The concept, given the building’s proximity to Chaoyang Park, was one of dialogue between the two entities, extending the park into the urban landscape. In an attempt to bring the built and natural environments together, chief architect Ma Yansong wanted the building to be fluid, almost poetic, rather than heavy on the landscape. Taking his cue from the ancient art form of shanshui, Chaoyang Park Plaza bears a resemblance to the inky painting style’s rising peaks and troughs and its loose brush work. Not only is the building inspired by nature, it’s green to its core and subsequently won the LEED gold certification by the US Green Building Council.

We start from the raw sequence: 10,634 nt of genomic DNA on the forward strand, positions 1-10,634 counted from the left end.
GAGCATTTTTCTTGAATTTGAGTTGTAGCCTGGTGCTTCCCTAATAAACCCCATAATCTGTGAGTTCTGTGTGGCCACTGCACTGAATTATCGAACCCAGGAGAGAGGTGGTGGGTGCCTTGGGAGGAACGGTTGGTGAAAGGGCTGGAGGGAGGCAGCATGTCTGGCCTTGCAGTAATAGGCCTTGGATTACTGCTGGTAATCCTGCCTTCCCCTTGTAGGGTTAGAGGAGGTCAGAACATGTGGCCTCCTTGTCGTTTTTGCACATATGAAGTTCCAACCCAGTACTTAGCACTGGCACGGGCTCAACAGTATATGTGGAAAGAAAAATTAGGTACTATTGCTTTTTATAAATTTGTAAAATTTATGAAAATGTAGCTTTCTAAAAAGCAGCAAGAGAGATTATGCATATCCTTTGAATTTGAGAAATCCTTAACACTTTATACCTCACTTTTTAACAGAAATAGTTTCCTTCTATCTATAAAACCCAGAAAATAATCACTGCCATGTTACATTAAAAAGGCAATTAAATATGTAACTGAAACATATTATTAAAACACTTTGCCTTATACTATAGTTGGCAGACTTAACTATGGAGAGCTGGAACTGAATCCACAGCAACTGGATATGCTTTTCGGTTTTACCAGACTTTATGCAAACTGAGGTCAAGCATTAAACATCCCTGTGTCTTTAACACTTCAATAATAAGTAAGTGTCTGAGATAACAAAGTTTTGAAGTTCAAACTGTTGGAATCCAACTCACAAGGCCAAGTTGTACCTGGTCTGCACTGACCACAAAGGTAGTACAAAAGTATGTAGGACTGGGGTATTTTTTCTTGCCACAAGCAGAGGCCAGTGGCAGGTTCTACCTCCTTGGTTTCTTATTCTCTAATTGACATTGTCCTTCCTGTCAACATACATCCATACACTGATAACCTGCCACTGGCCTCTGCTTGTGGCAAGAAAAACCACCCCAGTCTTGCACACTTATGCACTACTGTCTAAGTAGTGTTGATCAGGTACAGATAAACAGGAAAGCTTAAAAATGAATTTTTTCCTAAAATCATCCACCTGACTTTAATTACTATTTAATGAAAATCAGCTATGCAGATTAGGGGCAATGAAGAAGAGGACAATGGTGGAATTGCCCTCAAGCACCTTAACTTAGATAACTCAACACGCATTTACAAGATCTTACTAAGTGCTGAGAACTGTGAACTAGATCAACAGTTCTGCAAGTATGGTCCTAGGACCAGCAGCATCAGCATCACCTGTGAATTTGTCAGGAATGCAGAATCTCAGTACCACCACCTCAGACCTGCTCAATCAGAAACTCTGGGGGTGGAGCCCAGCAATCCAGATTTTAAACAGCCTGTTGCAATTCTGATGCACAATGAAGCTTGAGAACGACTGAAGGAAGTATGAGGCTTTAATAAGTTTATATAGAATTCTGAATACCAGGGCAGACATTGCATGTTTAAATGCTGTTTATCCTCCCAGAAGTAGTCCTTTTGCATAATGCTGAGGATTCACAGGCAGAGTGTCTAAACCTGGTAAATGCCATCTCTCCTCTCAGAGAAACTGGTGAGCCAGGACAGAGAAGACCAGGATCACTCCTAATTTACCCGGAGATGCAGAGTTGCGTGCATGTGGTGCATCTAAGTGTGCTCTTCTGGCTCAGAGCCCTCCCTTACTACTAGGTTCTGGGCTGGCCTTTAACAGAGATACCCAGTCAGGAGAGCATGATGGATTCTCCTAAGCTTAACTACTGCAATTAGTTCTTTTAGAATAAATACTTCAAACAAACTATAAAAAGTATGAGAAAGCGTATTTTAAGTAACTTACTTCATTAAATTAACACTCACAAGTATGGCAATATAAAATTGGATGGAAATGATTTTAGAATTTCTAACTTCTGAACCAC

There’s a harmonious and responsive language that runs a thread throughout MAD’s portfolio, with a lightness of form and an element of poetry to their expression that we tip our hats to. The firm is cued by nature and the emotional connection that’s possible when interacting with built spaces. Take a look at a few of their other buildings:
This family home turned kindergarten in Japan was conceived on the notion that children should be educated in a space that fosters growth, a space that’s as nurturing as their own homes. Designed from a child’s point of view, the building is playful and light, using timber from the original residence and an organic white shingled outer layer with geometric windows that pierce its shell.